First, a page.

3 min read

Sorin 3T Heater-Cooler Lawsuits Combined into Single Federal Court

A federal panel (The Judicial Panel on Multidistrict Litigation) has decided to transfer a number of lawsuits, claiming that LivaNova's Sorin 3T heater-cooler system caused serious injuries and infections, to a single federal court in order to move them through the legal process more quickly. Lawsuits against the Sorin 3T have more than doubled in the last year alone.

On February 1, 2018, the Panel consolidated 39 lawsuits against the heater-cooler units into a multidistrict litigation (MDL) in Pennsylvania. Research suggests that another 33 state cases from all around the country may be included in the new MDL, which claims that the Sorin 3T heater-cooler units spread bacteria during (mostly open heart/chest) surgical procedures, leading to serious infections and even deaths in some cases. The U.S. Food and Drug Administration (FDA) has been investigating these devices and their potential links to infections, specifically Nontuberculous Mycobacteria (NTM), since 2010. Italian manufacturer Sorin Group originally produced the devices, however, they merged with Cyberonics, Inc. in 2015 forming the current company called LivaNova.

 

The Majority of Bypass Surgeries in the U.S. Involve Sorin Heater-Coolers

Heater-cooler units are used in virtually all open-heart, open chest bypass surgeries, and in recent years more than 60% of those surgeries included a Sorin 3T device.

Heater-cooler devices are necessary for these types of procedures because bypass operations require the surgeon to temporarily stop a patient's heart or lungs, causing body temperatures to dangerously fluctuate with no self-regulation. Heater-cooler devices regulate the patient's body temperature by heating or cooling heart-lung machines and surgical blankets.

The Sorin 3T devices could have potentially been used in up to 750,000 surgeries prior to regulators discovering their link to infections. Since the type of infections involved (mainly NTM) can sometimes take years to show symptoms, there could likely still be hundreds, if not thousands more lawsuits filed and included into the MDL.

 

Sorin Heater-Cooler Patients Potentially Exposed to Bacteria and Are at Risk of Infection

In 2015, the FDA issued a "Safety Communication" warning that Nontuberculous mycobacteria (NTM) could potentially grow inside the water tanks of Sorin 3T devices. The FDA stated on their website, "Although the water in the circuits does not come into direct contact with the patient, there is the potential for contaminated water to enter other parts of the device or transmit bacteria through the air (aerosolize) through the device’s exhaust vent into the environment and to the patient."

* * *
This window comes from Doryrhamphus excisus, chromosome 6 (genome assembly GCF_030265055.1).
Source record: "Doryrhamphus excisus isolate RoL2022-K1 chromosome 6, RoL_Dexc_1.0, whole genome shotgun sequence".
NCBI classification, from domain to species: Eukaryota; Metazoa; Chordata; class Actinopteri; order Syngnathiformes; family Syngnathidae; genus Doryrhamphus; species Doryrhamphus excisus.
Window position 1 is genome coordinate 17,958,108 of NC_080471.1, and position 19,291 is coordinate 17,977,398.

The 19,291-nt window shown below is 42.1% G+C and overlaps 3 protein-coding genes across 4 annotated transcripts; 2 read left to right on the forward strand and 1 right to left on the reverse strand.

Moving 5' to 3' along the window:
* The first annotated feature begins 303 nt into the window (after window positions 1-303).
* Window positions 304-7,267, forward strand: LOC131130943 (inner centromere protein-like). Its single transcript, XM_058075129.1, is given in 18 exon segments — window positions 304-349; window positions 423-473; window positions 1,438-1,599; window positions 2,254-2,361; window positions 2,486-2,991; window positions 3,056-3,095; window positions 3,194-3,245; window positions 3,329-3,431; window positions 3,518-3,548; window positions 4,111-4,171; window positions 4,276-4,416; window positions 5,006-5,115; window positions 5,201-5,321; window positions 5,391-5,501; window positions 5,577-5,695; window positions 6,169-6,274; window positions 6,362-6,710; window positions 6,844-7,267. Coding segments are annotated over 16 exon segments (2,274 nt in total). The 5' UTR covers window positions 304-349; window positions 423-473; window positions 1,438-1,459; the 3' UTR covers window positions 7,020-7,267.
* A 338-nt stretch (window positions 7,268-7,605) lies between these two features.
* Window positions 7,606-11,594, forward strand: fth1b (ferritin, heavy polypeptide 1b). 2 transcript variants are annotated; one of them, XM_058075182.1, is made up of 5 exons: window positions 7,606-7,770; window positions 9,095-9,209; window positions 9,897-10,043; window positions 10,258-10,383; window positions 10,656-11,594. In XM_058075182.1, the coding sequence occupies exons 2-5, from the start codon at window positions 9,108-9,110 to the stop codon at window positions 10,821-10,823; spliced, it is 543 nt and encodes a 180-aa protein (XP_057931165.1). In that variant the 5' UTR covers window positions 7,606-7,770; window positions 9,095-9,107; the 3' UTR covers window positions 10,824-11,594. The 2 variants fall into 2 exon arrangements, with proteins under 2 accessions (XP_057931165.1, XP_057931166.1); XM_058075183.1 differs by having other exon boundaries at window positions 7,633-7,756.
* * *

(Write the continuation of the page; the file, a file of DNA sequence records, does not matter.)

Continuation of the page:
Symptoms of NTM are very similar to other lung conditions which often makes diagnosis difficult, but what makes this particularly challenging is that NTM can cause permanent lung damage in some cases. This dynamic makes the entire case far more complex.

In 2010, the FDA began receiving reports of patients developing serious infections following bypass surgeries, but not until 2015 did the FDA discover the likely link between the deadly infections and Sorin's 3T heater-cooler units.

 

Lawsuit Consolidation for Sorin 3T Heater-Cooler Claims Previously Denied

When plaintiffs for the Sorin 3T Heater-Cooler lawsuits requested that a federal panel combine their cases into one mass tort case roughly a year ago, the U.S. Judicial Panel on Multidistrict Litigation (JPML) ruled in March 2017 that there was no need for consolidation.

At the time, just 16 lawsuits had officially been filed, of which 10 had been combined into a single court. But by January 2018, the number of cases more than doubled and began to pop up all over the country.

Facing a steadily growing influx of new cases, LivaNova's attorneys requested that the JPML combine the lawsuits. The device manufacturer faced actions filed in 21 federal districts and multiple states across the country. More than 70 patients had filed suit and were represented by a multitude of different law firms.

The JPML released a "Transfer Order", stating that "there are now a significant number of related state court actions; and informal coordination of these actions no longer is practicable."

*MDL's, for those who are unfamiliar, allow several similar lawsuits to be managed more efficiently through the legal process, eliminating the duplication of pre-trial proceedings. In an MDL, individual plaintiffs are still represented by their own lawyers, but panels of attorneys guide the consolidated cases through the MDL process.